In September, the Newspaper Association of America stopped releasing quarterly reports on newspaper advertising sales. After 26 straight quarters of decline, it certainly made sense for a trade association to stop feeding the momentum of its members' decline. On the other hand, it has the feel of packing up the finish line at a marathon: The race, it seems is pretty much over with ominous consequences for local communities.
In many ways, the old daily newspapers defined what the geography of a community was. You could always tell what the most influential city was in any area by which paper was sold on the newsstands. And the newspapers were almost always the primary source of information for residents about what was going on in their community. For obvious reasons, people working in community philanthropy have been fretting over what will replace the newspapers if they disappear completely.
One new answer to that question appeared this month when the Gulf Coast Community Foundation in Venice, Florida released the inaugural issue of a new local magazine called "Proaction." To be issued twice a year, the magazine focuses on a community issue, providing the readers with an in-depth look into issues facing the community. The first issue of Proaction focused on understanding the region's homelessness problem.
The new magazine is just another in a growing number of experiments, most of them online, funded by local foundations to provide information in their communities. The William Penn Foundation in Philadelphia, for instance, helped establish "The Notebook," an independent source of news about the deeply troubled Philadelphia School District.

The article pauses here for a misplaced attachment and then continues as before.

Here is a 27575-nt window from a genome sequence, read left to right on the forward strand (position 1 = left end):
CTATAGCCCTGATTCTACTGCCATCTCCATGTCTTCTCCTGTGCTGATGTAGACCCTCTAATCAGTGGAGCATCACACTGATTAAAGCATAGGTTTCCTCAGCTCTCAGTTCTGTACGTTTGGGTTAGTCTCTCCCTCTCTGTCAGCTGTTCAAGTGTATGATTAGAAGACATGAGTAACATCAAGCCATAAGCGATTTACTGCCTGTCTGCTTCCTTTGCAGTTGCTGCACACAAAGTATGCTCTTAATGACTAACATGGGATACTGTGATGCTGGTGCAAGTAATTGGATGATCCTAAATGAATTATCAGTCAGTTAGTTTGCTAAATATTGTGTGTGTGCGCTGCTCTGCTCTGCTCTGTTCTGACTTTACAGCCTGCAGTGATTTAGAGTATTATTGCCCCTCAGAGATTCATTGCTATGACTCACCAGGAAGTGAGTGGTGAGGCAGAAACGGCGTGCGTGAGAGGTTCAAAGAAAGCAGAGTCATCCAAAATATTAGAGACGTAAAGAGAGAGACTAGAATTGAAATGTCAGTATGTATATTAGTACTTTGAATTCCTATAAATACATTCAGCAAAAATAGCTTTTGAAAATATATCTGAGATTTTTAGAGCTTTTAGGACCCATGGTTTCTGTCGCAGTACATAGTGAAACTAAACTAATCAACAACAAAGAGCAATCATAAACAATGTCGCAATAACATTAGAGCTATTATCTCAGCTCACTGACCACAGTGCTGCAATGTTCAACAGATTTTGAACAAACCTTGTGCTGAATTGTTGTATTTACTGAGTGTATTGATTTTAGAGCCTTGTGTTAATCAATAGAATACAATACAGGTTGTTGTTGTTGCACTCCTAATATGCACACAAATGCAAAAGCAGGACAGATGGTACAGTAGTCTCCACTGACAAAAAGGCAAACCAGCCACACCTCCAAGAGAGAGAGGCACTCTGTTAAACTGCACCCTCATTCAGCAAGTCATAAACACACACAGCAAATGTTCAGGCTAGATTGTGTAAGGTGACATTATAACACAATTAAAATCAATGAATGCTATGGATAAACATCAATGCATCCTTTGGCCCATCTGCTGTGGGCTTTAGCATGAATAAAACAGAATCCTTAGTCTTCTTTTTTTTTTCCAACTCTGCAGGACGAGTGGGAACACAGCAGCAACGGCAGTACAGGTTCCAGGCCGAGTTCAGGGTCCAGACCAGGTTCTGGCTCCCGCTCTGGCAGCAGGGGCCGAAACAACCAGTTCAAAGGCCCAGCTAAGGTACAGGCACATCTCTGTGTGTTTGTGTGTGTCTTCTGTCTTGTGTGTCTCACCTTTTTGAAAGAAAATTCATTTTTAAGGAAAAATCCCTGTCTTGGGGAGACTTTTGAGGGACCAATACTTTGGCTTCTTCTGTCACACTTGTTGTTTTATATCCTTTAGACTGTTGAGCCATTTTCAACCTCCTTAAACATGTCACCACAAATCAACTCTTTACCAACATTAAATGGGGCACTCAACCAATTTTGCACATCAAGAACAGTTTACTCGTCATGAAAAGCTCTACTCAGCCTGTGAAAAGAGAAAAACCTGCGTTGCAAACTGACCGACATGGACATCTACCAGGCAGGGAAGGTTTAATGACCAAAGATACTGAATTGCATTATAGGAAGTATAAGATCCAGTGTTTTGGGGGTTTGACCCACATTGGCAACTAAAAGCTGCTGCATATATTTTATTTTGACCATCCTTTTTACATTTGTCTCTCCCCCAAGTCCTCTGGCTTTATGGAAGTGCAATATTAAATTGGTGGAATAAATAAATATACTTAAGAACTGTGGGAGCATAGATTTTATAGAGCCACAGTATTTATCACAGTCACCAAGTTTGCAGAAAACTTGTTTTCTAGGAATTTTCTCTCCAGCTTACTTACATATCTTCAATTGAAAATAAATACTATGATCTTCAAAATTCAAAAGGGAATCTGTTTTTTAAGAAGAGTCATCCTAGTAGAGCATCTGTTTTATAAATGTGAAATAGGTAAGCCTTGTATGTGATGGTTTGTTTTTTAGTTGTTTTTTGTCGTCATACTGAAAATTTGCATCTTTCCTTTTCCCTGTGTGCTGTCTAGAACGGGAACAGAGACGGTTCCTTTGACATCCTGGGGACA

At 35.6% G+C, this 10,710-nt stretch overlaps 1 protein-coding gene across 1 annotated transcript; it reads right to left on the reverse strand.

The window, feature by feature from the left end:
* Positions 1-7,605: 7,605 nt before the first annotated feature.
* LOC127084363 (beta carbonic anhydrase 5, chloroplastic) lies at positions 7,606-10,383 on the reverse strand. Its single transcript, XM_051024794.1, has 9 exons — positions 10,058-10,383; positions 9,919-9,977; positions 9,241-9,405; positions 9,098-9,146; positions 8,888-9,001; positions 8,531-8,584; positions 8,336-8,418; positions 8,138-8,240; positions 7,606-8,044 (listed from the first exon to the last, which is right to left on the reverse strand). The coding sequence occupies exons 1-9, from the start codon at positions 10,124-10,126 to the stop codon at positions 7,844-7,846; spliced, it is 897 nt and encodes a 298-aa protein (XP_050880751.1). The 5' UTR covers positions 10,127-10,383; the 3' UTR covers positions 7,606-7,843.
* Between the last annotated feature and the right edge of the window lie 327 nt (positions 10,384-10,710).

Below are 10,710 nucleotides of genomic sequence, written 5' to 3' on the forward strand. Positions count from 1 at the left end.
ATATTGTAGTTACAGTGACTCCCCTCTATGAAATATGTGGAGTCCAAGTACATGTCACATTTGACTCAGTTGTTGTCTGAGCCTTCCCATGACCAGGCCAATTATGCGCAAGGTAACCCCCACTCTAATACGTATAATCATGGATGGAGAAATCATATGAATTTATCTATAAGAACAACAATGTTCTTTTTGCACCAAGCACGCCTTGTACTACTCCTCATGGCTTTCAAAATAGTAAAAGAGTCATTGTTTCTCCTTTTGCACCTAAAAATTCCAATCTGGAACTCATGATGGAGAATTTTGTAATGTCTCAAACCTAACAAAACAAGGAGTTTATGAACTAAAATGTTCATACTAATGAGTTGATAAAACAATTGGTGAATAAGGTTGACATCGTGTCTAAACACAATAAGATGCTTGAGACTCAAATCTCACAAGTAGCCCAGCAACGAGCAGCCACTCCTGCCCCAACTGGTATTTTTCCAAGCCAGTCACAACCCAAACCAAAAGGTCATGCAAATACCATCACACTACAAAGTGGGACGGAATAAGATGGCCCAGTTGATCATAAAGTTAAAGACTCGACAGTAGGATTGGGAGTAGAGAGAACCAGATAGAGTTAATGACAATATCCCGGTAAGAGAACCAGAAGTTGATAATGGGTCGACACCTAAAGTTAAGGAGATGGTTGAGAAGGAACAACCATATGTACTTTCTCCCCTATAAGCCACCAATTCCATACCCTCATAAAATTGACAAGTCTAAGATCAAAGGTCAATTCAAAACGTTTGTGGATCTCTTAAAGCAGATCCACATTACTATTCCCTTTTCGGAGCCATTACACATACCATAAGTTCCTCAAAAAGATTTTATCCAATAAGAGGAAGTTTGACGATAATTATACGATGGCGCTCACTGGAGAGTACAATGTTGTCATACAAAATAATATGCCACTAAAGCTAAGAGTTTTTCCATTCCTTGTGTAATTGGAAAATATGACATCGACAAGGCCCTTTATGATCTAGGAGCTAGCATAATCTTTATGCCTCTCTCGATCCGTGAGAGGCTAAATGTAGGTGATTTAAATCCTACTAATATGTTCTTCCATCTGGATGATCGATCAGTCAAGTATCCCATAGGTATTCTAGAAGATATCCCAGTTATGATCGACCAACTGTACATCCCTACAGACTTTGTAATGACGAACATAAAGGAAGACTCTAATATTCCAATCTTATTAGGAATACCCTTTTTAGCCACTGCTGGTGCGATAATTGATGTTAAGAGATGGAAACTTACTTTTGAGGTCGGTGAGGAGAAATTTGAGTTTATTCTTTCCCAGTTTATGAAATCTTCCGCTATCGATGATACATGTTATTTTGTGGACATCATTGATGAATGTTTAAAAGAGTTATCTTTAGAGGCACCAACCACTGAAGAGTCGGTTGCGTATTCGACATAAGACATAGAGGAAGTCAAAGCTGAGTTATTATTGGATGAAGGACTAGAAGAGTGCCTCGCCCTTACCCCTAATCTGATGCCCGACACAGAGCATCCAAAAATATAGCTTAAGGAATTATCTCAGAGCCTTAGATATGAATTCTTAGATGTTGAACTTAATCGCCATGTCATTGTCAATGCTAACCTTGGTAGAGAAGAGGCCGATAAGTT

In Grand Rapids, Michigan, the local community foundation has supported the Rapidian, one of the broadest-based attempts to provide a new source of local news. And the community foundation I work for helped expand the capacity of a local public access TV station.
Many, but not all of these efforts have been done in conjunction with the Miami-based John S. and James L. Knight Foundation, a national foundation dedicated to building "informed and engaged communities." In fact, the Knight Foundation just released a report on the progress of some of those news outlets. Knight's involvement is another example of the broad concern among America's foundations about the decline of traditional news media and its effect on democracy at both the national and local level. That interest grew large enough that the Council on Foundations, a membership association representing foundations across the United States and the Knight Foundation jointly issued a report urging the Internal Revenue Service to revise its rules to make nonprofit status easier to achieve for news organizations (full disclosure: I chair the board of directors of the Council on Foundations).
America's foundations continue to experiment with new models of keeping our communities informed. There will continue to be legitimate concern about whether efforts like those in Venice bring enough objectivity and independence to the effort, but the same concerns always existed about traditional media.
"Death of the newspaper" stories are old hat and, at this point, rather pointless. Still, America's foundations are looking ahead to what the next chapter in journalism and information will look like.